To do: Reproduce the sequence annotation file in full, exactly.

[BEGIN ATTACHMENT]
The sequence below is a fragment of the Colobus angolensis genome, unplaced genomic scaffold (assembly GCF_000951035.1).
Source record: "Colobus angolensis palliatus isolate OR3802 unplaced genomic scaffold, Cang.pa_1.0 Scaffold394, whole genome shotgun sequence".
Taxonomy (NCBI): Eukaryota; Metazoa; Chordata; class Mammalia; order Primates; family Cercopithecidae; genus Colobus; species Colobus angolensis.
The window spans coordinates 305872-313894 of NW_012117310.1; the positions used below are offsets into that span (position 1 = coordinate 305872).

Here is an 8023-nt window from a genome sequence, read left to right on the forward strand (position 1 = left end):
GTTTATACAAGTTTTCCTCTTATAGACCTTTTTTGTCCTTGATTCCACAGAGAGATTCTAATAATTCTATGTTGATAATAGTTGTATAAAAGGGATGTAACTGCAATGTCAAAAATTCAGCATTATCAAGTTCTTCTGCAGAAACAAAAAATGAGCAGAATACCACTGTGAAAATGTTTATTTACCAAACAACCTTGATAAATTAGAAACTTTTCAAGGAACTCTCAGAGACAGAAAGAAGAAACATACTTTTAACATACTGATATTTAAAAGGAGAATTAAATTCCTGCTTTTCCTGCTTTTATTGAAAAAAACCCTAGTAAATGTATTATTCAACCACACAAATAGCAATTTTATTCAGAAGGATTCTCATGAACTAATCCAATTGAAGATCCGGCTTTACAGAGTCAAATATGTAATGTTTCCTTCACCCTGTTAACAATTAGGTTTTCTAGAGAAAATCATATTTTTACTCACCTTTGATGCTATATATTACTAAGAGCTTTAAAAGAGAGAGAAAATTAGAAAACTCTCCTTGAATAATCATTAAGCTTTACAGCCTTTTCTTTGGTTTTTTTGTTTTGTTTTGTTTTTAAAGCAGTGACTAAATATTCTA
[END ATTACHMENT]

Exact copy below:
The sequence below is a fragment of the Colobus angolensis genome, unplaced genomic scaffold (assembly GCF_000951035.1).
Source record: "Colobus angolensis palliatus isolate OR3802 unplaced genomic scaffold, Cang.pa_1.0 Scaffold394, whole genome shotgun sequence".
Taxonomy (NCBI): Eukaryota; Metazoa; Chordata; class Mammalia; order Primates; family Cercopithecidae; genus Colobus; species Colobus angolensis.
The window spans coordinates 305872-313894 of NW_012117310.1; the positions used below are offsets into that span (position 1 = coordinate 305872).

Here is an 8023-nt window from a genome sequence, read left to right on the forward strand (position 1 = left end):
GTTTATACAAGTTTTCCTCTTATAGACCTTTTTTGTCCTTGATTCCACAGAGAGATTCTAATAATTCTATGTTGATAATAGTTGTATAAAAGGGATGTAACTGCAATGTCAAAAATTCAGCATTATCAAGTTCTTCTGCAGAAACAAAAAATGAGCAGAATACCACTGTGAAAATGTTTATTTACCAAACAACCTTGATAAATTAGAAACTTTTCAAGGAACTCTCAGAGACAGAAAGAAGAAACATACTTTTAACATACTGATATTTAAAAGGAGAATTAAATTCCTGCTTTTCCTGCTTTTATTGAAAAAAACCCTAGTAAATGTATTATTCAACCACACAAATAGCAATTTTATTCAGAAGGATTCTCATGAACTAATCCAATTGAAGATCCGGCTTTACAGAGTCAAATATGTAATGTTTCCTTCACCCTGTTAACAATTAGGTTTTCTAGAGAAAATCATATTTTTACTCACCTTTGATGCTATATATTACTAAGAGCTTTAAAAGAGAGAGAAAATTAGAAAACTCTCCTTGAATAATCATTAAGCTTTACAGCCTTTTCTTTGGTTTTTTTGTTTTGTTTTGTTTTTAAAGCAGTGACTAAATATTCTA